How to Use Emotional Impact in Your Stories!

How do you add emotional impact to your stories?

How do you add emotional impact to your stories?

How you do you use emotional impact in the stories you share? Emotional stories help you build stronger connections with your audience. If you choose your stories correctly, you build a lasting leadership legacy for yourself and your organization.

Great serving leaders learn how to impact others by sharing more of themselves in their presentations.  How do you build a presentation that has emotional impact on your audience?  Right now, you might be thinking that you’re not certain you want to take this step. After today, you will be more confident in the way you talk with others because you begin to master this secret of all great communicators, emotional impact.

Let’s look at the a situation where you might be given an opportunity to talk in front of a group of entrepreneurs  about what it’s like to build a successful business.  The group has asked you because it was announced that your company was again featured in INC Magazine’s INC 500 list of high growth private businesses. You’ve been on this list several years in a row and you’re about to enter their Hall of Fame.  How do you connect with your fellow entrepreneurs?

How do you connect with the people in your audience?  I have an easy three step process I use to build emotional impact with my audience.

The first step for emotional impact is to research the audience you‘re speaking in front to. Who are they? What’s their professional and personal background? Why are they attending this meeting?   Who else might have spoken to the group and on what topics? Once you get this information, you are ready to begin putting together your presentation.  When I’m doing my research, I’m looking for clues that help me better understand the people I‘m talking with. I also use it as an opportunity to get to know other leaders better.  I might even invite them to come to my presentation, if it makes sense.

The second step for emotional impact is to begin assembling the material into a file so I can review it after I put together my presentation.  At this stage, I might also send thank you notes to the people who helped me better understand my audience. If we had really great rapport, I offer to send them my final presentation when I finish it.  At this stage, I’m beginning to build a network of people who have similar interests to the group.  It’s funny, many of the people I have followed speaking send me a copy of their presentations and research for me to review. It’s a great way to get to know others and an incredible opportunity to grow your circle of influence.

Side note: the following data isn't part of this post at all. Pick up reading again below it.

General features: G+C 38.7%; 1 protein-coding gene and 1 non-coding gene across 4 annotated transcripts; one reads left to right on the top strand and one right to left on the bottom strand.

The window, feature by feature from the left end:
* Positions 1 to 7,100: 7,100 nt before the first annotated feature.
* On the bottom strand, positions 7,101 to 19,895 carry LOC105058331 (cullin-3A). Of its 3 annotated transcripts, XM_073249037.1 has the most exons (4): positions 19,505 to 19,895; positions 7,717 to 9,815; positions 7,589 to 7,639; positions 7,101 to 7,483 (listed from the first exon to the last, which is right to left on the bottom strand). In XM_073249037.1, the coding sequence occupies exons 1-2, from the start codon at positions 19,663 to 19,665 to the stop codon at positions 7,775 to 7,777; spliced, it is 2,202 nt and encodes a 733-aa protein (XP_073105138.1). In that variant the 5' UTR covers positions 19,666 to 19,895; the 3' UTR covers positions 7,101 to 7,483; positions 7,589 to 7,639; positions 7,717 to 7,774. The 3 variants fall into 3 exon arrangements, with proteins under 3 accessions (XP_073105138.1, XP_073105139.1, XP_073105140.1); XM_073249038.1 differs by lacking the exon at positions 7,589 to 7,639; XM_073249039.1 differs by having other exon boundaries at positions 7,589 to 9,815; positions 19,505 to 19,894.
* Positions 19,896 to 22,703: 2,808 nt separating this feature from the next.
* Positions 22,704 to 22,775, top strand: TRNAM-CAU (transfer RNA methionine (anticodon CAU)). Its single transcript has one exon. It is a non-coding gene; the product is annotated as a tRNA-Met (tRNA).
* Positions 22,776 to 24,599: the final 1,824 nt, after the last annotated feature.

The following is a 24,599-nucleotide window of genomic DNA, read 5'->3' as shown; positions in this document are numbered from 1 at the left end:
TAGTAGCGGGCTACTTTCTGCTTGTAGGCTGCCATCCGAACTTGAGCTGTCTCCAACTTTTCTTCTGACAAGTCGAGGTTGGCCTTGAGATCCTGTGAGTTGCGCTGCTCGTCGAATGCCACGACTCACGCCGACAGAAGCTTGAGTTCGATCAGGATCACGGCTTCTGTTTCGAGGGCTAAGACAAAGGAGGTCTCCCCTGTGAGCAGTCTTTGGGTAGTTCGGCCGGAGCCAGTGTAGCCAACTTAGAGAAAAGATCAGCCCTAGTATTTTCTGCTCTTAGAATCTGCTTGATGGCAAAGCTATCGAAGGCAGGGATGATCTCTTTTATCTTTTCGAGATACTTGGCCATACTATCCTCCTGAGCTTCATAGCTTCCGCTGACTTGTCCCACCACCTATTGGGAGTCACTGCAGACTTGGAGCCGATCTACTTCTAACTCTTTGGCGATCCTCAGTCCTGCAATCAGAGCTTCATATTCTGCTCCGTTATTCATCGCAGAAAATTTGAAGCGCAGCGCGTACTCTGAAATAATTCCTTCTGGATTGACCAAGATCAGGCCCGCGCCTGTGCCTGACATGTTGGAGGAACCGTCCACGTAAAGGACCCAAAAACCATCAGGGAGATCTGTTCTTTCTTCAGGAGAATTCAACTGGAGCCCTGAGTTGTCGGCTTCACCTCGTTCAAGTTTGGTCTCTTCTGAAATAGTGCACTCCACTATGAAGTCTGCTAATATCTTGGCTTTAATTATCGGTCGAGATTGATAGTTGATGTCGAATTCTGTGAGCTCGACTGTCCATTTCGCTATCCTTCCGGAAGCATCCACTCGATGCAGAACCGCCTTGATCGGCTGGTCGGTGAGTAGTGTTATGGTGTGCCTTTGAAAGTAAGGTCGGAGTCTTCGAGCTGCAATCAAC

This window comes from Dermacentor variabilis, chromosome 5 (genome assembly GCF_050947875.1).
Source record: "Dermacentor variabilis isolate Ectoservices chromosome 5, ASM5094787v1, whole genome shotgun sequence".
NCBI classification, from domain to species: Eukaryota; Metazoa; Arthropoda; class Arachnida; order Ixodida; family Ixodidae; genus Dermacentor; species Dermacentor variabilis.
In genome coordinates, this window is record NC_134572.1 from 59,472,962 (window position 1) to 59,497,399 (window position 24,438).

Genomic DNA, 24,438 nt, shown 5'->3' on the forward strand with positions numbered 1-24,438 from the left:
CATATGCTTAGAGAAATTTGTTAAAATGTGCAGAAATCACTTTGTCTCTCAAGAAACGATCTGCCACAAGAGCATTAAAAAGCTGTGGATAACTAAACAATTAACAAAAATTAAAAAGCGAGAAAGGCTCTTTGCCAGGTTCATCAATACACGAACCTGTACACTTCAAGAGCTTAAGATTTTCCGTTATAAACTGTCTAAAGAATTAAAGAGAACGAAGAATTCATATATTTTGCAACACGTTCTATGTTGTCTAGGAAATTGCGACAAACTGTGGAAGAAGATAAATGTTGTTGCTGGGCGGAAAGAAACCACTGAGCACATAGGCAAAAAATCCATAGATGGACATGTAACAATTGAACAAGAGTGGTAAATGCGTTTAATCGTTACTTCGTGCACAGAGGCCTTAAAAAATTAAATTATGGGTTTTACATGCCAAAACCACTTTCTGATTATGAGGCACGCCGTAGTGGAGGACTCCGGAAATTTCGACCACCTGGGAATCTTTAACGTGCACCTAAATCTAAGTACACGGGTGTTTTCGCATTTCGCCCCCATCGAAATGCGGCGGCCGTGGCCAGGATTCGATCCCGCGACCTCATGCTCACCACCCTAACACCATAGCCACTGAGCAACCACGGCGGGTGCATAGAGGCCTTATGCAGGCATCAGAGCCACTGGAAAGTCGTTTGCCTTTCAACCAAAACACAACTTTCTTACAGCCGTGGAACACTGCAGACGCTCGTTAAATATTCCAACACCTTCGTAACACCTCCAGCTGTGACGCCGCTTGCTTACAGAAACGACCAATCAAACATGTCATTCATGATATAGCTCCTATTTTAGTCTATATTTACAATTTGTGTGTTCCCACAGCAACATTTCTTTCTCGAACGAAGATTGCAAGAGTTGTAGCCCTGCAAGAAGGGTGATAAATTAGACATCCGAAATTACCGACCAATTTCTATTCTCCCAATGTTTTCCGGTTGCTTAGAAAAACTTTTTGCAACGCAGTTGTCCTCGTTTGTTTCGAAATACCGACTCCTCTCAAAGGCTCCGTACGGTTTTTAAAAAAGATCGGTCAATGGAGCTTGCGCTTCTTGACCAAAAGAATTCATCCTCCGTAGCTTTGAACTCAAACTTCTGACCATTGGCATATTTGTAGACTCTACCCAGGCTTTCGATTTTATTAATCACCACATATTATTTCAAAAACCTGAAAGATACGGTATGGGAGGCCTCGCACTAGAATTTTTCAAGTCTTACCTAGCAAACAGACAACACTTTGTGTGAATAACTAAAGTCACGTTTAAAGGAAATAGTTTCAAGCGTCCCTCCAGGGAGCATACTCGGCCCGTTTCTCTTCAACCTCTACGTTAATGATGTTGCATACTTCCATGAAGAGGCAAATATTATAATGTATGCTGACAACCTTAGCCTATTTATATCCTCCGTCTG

The third step for emotional impact is to put my presentation together. I assemble my key points, I consider who I’m talking with and then I sit down and put my key ideas together into the form of an outline, using a separate slide for each idea.  At this third stage, I also begin thinking what personal stories I might share to connect better with the audience.

Depending on the emotional impact I’m trying to achieve, I consider what stories match the event and the attendees.  For example, since I’m talking with entrepreneurs I might be open to sharing moment of greatest joy as an entrepreneur. However, before I do this, I again look at my notes to see if this is the right audience with whom to share that story. I have found that my greatest failures have helped me connect more strongly with early stage, high growth entrepreneurs.  These failures create an emotional impact when shared with others. We all make mistakes and knowing how I made a huge mistake and came back from it gives them a quiet confidence that they will also succeed.

When I talk about failure, I allow the audience to feel what I was going through as I made the biggest mistake of my professional life.  I include additional details that connect to their current situations. I also use pauses to increase the emotional impact. You can hear a pin drop as I share my seven figure failure!

This is a story that has emotional impact. It’s more than just how much that mistake cost me.  It’s about the feelings of failure; the loss, dejection, and disappointment.  The idea of letting others down, as well as myself.  Every person in the room can feel it in the pit of their stomach.

Now that I have connected on this level I can begin sharing my successes with them. They now know that I’m authentic and have the scars to prove it. You shouldn’t be afraid to share your emotional stories when talking with others.  It helps you stand out from the crowd.

If you want to learn other ways to influence others you might also enjoy and share How do You Build Influence like Ben Franklin?  

See you here next week, when I share how to identify which opportunities you should pursue when working with potential partners.

About the Author

Tripp Braden partners with financial and advisory services clients to create an anticipatory strategy and mindset. By leveraging people and technology he breaks down barriers to combine planning and innovation in a way that increases profits and accelerates sales results.
He’s a growth strategist and internationally recognized Sage Global Business Expert and IBM Futurist who turns strategy into implementable business development activities for increasing market share, revenue, and profits. He has proven success seeing the big picture and creating new market opportunities.
Tripp can be contacted at tbraden@marketleadership.net or send him an invite on LinkedIn. You can find Tripp’s other blog at Market Leadership Journal.

Tripp Braden – who has written posts on Empowering Serving Advisors.


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